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Viva el Monstruo – Capturing Costa Rican Character

When I landed in Costa Rica back in 2003, I was pretty underprepared. This was my wife’s trip. She planned it and sweated the details. I packed my backpack (and actually remembered my underwear, for once), got on the plane and went along for the ride.

Unfortunately, this means I had little concept of the awesome soccer culture of Costa Rica. We woke up the day after our flight to a soccer mania that, we learned, would literally sweep the nation. We had little idea of this until we boarded a shuttle from San Jose to La Fortuna. As I got on the bus, I noticed that the driver, one of three employees on the bus, was decked out in purple: some sort of purple jersey, purplish jeans and even purple mirrored sunglasses.

As we drove off, I asked the older employee, who seemed to be the boss, what the deal was.

“Is for Saprissa, the football team. We are playing today against Alajuela, our rival. It is very big game,” he explained.

And wouldn’t you know it! Our route would take us straight through the heart of Alajuela, where fans of La Liga Alajuelense were parading up and down the streets in their striped jerseys. Our driver, apparently not one to let a sleeping dog lie, leered at, wagged his tongue at, gesticulated at and honked his horn at roving mobs of Alajuelense supporters. Everywhere we went, La Liga fans were boring holes in our bus with our eyes. And mind you, the match hadn’t even started yet!

The bus crew explained to me that Saprissa is the biggest team – which I took with a grain of salt, because every Leeds United fan in England will still insist that their team is “a massive club.” But Saprissa was apparently ahead on points, but La Liga had had their number for the past few seasons. A victory today would be a famous win for the ages.

We made a stop halfway to La Fortuna at a roadside market. And they sold soccer shirts, so I could get in the mania! They mostly had La Liga and Saprissa. I selected an extra large Saprisa knock-off jersey (really more like a large in U.S. sizes) and stepped up to the register.

“No, no!” the clerk objected, pointing at a La Liga shirt. “You have to support the local team!”

I insisted on the glowing purple Saprissa shirt, which set me back something like $17 … I can’t remember what that was in colones. Anyway, I came out of the store with my new Saprissa shirt, and the bus crew saw it. They start whooping, patting me on the back, shaking my hand and high-fiving until their arms were about to fall off. They also clued me in, saying the club’s nickname is El Monstruo, or The Monster. That Jarvis Drummond is a god. And all sorts of other things I can scarcely remember.

By the time we got to La Fortuna, the match had started. The bus crew wanted to drop everyone off quickly and get to a TV. The clerk at Las Colinas could barely tear himself away to check us in, but he was really friendly and wanted us to get to a TV to watch, too. We headed to a nearby restaurant for a helping of gallo pinto. There, they had a TV. And all of La Fortuna was urging Saprissa on. Televisions everywhere were blaring. The entire town cheered, groaned and gasped in unison.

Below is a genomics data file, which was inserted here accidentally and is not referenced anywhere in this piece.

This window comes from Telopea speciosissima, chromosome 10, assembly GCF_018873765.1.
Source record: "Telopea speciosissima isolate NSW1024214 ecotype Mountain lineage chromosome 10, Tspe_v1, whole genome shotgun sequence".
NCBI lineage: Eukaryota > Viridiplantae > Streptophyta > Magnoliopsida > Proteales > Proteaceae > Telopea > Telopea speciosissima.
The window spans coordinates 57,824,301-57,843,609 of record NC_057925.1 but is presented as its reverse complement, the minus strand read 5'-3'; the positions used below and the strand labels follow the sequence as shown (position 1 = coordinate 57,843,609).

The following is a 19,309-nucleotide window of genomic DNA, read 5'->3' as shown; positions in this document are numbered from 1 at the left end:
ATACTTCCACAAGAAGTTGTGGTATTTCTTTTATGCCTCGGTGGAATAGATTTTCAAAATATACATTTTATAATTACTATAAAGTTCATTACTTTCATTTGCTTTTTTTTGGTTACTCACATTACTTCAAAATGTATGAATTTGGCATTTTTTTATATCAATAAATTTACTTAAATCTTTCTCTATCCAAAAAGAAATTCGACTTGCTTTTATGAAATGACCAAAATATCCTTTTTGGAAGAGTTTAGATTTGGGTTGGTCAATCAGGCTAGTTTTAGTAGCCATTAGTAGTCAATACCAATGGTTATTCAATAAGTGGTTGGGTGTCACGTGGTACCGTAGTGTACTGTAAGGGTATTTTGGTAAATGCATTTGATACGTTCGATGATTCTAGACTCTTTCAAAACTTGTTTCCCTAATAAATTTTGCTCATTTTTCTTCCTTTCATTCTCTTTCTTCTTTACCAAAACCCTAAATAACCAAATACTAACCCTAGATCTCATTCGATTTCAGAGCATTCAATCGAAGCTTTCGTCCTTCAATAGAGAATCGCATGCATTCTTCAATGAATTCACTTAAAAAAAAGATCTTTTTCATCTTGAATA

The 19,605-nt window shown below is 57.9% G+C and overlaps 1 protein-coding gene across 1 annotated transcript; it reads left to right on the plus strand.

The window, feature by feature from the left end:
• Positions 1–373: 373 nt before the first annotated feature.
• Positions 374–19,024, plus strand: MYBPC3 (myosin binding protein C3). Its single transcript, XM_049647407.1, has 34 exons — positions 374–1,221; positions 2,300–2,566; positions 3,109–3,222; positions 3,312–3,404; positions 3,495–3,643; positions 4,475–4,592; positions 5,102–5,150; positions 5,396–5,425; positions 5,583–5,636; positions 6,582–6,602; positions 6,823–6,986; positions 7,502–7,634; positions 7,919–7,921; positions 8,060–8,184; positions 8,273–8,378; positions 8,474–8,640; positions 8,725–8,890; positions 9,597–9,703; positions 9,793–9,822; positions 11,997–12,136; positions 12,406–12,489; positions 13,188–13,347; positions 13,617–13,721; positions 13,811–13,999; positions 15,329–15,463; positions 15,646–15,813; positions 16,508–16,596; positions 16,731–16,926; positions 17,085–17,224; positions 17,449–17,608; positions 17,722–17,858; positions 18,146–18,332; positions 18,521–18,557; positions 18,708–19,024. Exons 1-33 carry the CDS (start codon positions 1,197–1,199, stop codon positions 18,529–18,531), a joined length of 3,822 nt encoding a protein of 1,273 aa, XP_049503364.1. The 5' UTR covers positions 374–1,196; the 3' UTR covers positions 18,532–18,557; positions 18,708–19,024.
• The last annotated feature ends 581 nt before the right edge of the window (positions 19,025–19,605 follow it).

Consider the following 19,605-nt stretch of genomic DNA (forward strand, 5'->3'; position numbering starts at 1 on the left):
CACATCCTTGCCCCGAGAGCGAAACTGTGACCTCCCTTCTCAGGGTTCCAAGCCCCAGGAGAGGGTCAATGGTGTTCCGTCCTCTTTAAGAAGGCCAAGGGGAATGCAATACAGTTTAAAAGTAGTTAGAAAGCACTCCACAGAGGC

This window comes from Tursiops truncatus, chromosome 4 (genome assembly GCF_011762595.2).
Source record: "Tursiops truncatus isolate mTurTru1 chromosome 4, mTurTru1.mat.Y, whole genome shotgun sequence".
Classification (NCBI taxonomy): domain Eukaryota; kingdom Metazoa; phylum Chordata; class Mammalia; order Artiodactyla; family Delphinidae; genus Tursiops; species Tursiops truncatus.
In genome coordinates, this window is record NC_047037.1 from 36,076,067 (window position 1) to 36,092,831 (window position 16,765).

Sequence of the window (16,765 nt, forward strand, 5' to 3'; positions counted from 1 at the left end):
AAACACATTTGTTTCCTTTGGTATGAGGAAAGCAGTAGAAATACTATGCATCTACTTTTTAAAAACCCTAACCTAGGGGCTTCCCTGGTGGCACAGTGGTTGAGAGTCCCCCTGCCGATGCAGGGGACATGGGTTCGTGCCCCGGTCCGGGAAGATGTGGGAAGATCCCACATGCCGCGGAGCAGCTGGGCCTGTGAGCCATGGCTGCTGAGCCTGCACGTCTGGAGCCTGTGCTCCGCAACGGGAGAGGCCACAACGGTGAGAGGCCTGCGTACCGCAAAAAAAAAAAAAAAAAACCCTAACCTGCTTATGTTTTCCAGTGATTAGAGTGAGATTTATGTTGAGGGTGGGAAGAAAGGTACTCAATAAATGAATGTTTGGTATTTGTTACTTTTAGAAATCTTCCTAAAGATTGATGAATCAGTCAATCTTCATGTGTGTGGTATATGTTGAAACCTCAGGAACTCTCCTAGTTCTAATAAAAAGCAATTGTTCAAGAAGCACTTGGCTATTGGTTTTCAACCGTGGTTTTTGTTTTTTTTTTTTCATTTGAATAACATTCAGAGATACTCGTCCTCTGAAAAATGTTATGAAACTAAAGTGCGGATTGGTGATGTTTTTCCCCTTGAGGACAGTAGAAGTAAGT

By the time were left the restaurant, La Fortuna was in rapture: Saprissa battered La Liga 4-1, breaking the cross-town rival’s hold on the derby. The entire town was upbeat.

And here’s the funny thing: About that time, I noticed that my sunglasses were gone. They must’ve slipped off sometime in the bus. Which meant I’d have to grab a cheap pair of sunglasses somewhere … bummer, I really liked those Spys.

But the next day, Sarah and I were having a morning stroll. We heard a bus honking behind us. Behind the wheel was my purple-wearing friend, waving my Spys out the window. We exchanged more handshakes, and they were on their way back to San Jose. Think they would’ve done that had I bought a La Liga shirt?!

As we traveled through Costa Rica, a theme repeated itself: I would meet a resident, and we’d talk a bit. Inevitably, I’d ask if they supported Saprissa. And nearly to the word, they’d say “I am THE BIGGEST Saprissa fan!!!”

I only ran into on La Liga fan: She was employed at the airport by Costa Rica’s version of the TSA. As she was screening me, she noticed a flash of purple jersey under my long-sleeve Lost Dutchman Marathon shirt.

“Tu eres Saprissista?” she growled, raising an eyebrow. That’s when she pulled me out of the line, gave me a wink and proceeded with the full-service search.

Be careful where you wear your Saprissa shirt, kids …

4 thoughts on “Viva el Monstruo – Capturing Costa Rican Character

  1. Loc2010

    You have to be kidding me… i love costa rica and the best team by far is la liga you have to be kidding me if you really like saprissa, ¡Usted es muy estúpido porque usted tiene gusto de saprissa! ¡lechón!

  2. wanderingjustin

    Ha, ha! Now there’s a real La Liga fan!

    What does lechon mean? I’ve never heard it. Something about milk?

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